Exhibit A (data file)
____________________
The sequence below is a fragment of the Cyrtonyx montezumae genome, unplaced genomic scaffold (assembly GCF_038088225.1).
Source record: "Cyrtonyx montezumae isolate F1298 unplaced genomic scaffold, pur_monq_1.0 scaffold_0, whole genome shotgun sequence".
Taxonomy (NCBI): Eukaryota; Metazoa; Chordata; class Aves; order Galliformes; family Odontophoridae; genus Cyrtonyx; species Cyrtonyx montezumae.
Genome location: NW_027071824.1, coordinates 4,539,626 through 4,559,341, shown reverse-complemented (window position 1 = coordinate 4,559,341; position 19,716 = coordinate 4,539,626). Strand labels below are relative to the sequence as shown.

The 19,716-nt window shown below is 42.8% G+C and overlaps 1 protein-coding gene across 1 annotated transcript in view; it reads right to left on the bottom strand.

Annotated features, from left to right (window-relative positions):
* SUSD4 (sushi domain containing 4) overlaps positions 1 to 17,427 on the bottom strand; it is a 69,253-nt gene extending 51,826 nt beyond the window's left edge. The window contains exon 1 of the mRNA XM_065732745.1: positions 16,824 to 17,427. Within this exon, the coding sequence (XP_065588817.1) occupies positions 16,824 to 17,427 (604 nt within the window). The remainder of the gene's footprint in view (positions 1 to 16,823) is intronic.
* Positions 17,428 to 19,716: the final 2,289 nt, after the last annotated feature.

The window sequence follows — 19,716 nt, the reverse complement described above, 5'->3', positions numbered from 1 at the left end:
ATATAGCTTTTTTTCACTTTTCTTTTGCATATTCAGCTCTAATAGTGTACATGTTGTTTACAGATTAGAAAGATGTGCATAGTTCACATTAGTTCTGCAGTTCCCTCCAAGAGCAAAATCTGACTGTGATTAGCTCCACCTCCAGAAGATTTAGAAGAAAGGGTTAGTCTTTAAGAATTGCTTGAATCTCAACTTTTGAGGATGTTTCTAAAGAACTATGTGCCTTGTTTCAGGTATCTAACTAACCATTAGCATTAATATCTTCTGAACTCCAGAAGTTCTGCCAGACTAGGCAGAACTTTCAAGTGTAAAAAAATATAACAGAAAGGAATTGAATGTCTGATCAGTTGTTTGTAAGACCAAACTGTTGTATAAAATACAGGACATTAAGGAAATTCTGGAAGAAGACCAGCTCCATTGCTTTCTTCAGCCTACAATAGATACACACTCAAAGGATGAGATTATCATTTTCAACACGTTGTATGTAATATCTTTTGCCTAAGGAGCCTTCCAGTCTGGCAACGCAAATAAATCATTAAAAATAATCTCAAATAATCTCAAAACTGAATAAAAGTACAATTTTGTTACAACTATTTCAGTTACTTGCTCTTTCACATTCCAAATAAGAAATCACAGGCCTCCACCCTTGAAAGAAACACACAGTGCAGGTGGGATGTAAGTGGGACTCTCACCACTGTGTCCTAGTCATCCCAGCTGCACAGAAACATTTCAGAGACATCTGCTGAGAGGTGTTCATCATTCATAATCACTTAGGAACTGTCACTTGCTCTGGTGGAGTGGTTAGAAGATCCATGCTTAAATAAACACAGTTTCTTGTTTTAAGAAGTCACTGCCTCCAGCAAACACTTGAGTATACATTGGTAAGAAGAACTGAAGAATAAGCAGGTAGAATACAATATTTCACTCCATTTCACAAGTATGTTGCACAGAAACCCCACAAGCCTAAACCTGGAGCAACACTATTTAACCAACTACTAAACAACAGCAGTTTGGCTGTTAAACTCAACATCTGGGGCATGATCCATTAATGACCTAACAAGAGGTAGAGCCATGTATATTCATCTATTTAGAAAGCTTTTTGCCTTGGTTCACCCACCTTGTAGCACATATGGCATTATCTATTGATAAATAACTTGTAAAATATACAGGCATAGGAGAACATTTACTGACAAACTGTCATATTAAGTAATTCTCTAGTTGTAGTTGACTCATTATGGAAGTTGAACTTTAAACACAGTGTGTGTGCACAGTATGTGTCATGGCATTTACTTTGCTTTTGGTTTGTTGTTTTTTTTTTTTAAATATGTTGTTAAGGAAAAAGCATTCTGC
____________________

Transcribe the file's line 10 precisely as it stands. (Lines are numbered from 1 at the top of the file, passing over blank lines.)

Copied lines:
ATATAGCTTTTTTTCACTTTTCTTTTGCATATTCAGCTCTAATAGTGTACATGTTGTTTACAGATTAGAAAGATGTGCATAGTTCACATTAGTTCTGCAGTTCCCTCCAAGAGCAAAATCTGACTGTGATTAGCTCCACCTCCAGAAGATTTAGAAGAAAGGGTTAGTCTTTAAGAATTGCTTGAATCTCAACTTTTGAGGATGTTTCTAAAGAACTATGTGCCTTGTTTCAGGTATCTAACTAACCATTAGCATTAATATCTTCTGAACTCCAGAAGTTCTGCCAGACTAGGCAGAACTTTCAAGTGTAAAAAAATATAACAGAAAGGAATTGAATGTCTGATCAGTTGTTTGTAAGACCAAACTGTTGTATAAAATACAGGACATTAAGGAAATTCTGGAAGAAGACCAGCTCCATTGCTTTCTTCAGCCTACAATAGATACACACTCAAAGGATGAGATTATCATTTTCAACACGTTGTATGTAATATCTTTTGCCTAAGGAGCCTTCCAGTCTGGCAACGCAAATAAATCATTAAAAATAATCTCAAATAATCTCAAAACTGAATAAAAGTACAATTTTGTTACAACTATTTCAGTTACTTGCTCTTTCACATTCCAAATAAGAAATCACAGGCCTCCACCCTTGAAAGAAACACACAGTGCAGGTGGGATGTAAGTGGGACTCTCACCACTGTGTCCTAGTCATCCCAGCTGCACAGAAACATTTCAGAGACATCTGCTGAGAGGTGTTCATCATTCATAATCACTTAGGAACTGTCACTTGCTCTGGTGGAGTGGTTAGAAGATCCATGCTTAAATAAACACAGTTTCTTGTTTTAAGAAGTCACTGCCTCCAGCAAACACTTGAGTATACATTGGTAAGAAGAACTGAAGAATAAGCAGGTAGAATACAATATTTCACTCCATTTCACAAGTATGTTGCACAGAAACCCCACAAGCCTAAACCTGGAGCAACACTATTTAACCAACTACTAAACAACAGCAGTTTGGCTGTTAAACTCAACATCTGGGGCATGATCCATTAATGACCTAACAAGAGGTAGAGCCATGTATATTCATCTATTTAGAAAGCTTTTTGCCTTGGTTCACCCACCTTGTAGCACATATGGCATTATCTATTGATAAATAACTTGTAAAATATACAGGCATAGGAGAACATTTACTGACAAACTGTCATATTAAGTAATTCTCTAGTTGTAGTTGACTCATTATGGAAGTTGAACTTTAAACACAGTGTGTGTGCACAGTATGTGTCATGGCATTTACTTTGCTTTTGGTTTGTTGTTTTTTTTTTTTAAATATGTTGTTAAGGAAAAAGCATTCTGC